COVIS Plume Doppler Raw Data Files
This is a description of this raw DOPPLER mode data from COVIS.
Oceans 2.0 API filter:
- 20111123: Initial product released
The TAR.GZ files contain the raw data and the metadata needed to process and interpret in files of CSV, JSON and BIN formats. The following table lists the types of files and the information each contains. All of the JSON files are ascii text and human readable (with some effort). Similarly the CSV files can be read directly as ascii or loaded into a spreadsheet program like Excel. The BIN files are binary. Further details are supplied within the examples below.
Main metadata including timestamp, acquisition mode (“imaging”), and various sonar parameters (transmit pulse length, frequency, etc.). Some parameters can be set by direct interaction with the sonar and some are fixed.
This contains data from the attitude sensor (time, pitch, roll, heading). All measurements are in degrees. Pitch and Roll are gravity referenced. Heading is magnetic. There is one record per rotator stop.
This file contains data from the rotator motors (pitch, roll, yaw). All measurements are in degrees relative to an arbitrary reference. There is one record per rotator stop.
This file is derived from the above two files but contains one record per sonar ping. It lists the pings (numbering from 1 up) and gives the time (seconds, microseconds), rotator data (pitch, roll, yaw), and attitude data ( pitch, roll, heading) for each ping.
These are the metadata for each ping. Some of this information may overlap with sweep.json and some of it is set by the experimenter.
These are the actual data files ping-by-ping. They are in binary format. There should be one rec_7038_x.bin for every rec_7000_x.json.
Oceans 2.0 API filter: extension=tar
The examples are from APLUWCOVISMBSONAR001_20101001T121520.649Z-DOPPLER.tar.gz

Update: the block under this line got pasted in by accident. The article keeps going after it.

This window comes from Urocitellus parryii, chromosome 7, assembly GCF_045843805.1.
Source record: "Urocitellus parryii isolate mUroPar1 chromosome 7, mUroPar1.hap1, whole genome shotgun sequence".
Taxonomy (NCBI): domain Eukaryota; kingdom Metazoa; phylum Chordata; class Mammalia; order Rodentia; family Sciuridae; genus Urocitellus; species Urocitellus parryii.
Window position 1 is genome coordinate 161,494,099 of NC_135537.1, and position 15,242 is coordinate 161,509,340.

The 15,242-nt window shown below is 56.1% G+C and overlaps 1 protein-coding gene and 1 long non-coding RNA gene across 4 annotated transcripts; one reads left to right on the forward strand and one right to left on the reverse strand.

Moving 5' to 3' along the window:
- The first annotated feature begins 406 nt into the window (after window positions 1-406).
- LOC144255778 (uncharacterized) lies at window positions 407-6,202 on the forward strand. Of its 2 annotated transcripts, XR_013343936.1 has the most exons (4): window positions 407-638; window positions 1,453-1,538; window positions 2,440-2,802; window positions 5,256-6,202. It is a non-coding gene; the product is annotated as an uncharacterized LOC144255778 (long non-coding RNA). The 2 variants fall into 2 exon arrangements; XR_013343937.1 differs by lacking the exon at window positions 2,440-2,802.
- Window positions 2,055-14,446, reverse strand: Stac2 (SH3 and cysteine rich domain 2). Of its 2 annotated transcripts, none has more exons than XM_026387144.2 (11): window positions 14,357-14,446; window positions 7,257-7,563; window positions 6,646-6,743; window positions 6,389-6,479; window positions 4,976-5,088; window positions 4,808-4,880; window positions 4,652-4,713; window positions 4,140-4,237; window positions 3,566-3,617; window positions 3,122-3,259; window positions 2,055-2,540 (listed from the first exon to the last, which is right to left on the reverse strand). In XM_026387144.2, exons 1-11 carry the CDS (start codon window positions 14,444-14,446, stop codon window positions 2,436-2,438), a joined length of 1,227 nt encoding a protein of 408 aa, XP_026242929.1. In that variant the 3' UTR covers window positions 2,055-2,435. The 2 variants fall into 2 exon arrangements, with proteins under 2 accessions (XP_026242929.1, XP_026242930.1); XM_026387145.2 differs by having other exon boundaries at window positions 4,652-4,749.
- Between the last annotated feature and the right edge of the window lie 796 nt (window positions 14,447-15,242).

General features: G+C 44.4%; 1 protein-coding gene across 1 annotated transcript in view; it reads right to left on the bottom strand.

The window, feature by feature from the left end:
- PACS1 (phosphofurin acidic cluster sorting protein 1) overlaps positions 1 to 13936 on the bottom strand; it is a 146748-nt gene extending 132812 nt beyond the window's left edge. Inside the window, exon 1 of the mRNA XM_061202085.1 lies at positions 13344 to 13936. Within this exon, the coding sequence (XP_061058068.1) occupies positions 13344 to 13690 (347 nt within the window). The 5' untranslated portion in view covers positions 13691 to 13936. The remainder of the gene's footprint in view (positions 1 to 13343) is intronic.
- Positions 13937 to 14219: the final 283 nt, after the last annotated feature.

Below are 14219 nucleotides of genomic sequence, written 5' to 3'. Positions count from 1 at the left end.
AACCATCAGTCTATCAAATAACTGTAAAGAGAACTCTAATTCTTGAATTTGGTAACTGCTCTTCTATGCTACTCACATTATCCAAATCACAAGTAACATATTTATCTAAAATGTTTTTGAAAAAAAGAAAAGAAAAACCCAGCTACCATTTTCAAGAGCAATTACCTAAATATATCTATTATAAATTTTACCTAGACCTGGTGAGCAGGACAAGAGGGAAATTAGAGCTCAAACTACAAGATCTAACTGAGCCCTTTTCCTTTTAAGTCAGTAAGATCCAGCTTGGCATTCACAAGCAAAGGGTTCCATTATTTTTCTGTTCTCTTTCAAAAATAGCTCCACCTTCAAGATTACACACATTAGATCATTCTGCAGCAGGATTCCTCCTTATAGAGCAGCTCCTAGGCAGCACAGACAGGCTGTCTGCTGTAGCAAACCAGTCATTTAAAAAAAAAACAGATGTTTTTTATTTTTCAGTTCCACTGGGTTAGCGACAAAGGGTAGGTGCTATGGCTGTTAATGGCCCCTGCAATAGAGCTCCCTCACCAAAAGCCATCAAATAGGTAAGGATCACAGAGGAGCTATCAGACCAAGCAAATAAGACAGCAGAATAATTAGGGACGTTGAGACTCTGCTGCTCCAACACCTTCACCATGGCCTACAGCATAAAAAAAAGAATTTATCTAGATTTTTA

attitude.csv – This the first three lines of a particular file.
- time is the minutes:seconds at which the data is measured.
- kPAngle is the pitch in degrees
- kR Angle is the roll in degrees
- kHeading is the magnetic direction (in degrees) the sonar is pointing
index.csv – This the first three lines of a particular file.
where the columns are
- Ping is the ping number. It always starts at 1.
- Pitch is from the same data as in rotator.csv
- Roll is from the same data as in rotator.csv
- Yaw is from the same data as in rotator.csv
- kPAngle is from the same data as in attitude.csv
- kRAngle is from the same data as in attitude.csv
- kHeading is from the same data as in attitude.csv
Note that the attitude and rotator data should be consistent but may disagree since they are independently measured.
where the columns are
- Time in minutes:seconds.deciseconds
- Pitch in degrees
- Roll in degrees
- Yaw in degrees
rec_7000_xxxxxx.json – Reson format for ascii metadata file documented in rec7000.pdf
rec_7038_xxxxxx.bin – Reson format for binary data documented in rec7008.pdf
The difference in the modes relates to the sonar setup, that is which receiver and transmitter are used or what pulse length is used. The table below listed the relevant parameters for each period of ongoing operation.
- The Doppler mode uses a larger pulse length and a higher ping count to increase averaging; the reliability of the eventual velocity estimates depends on the amount of averaging possible.
- The Imaging mode uses a shorter pulse length to increase the resolution of the resulting image. Resolving smaller details is more important here than increasing the averaging power, especially as the backscatter intensity estimates are fairly robust.
- The Diffuse mode differs in using the shortest pulse length (for high resolution of smaller features) and it is the only mode to use the 200 kHz transmitter.
Sweep count, start position, position increments, position steps, and settling time control the operation of the rotators. Ping count, ping rate, and delay control the overall collection of pings as well as how the pings are coordinated with the rotator motions. Two different source transducers are available (200 kHz and 400 KHz); different modes use different transmitters. The sonar range controls how long the sonar listens and records for each ping (sufficient time for two way travel over the specified range). The pulse width controls the resolution along the ping. Transmit power controls the energy put into the water with each ping. Reciever gain controls how much the received signal is amplified before digitizing. All the rest of the relevant parameters (like sampling rate for the digitization) are the same for all three modes. This information is collected in the sweep.json files, whether it varies between mode or not.
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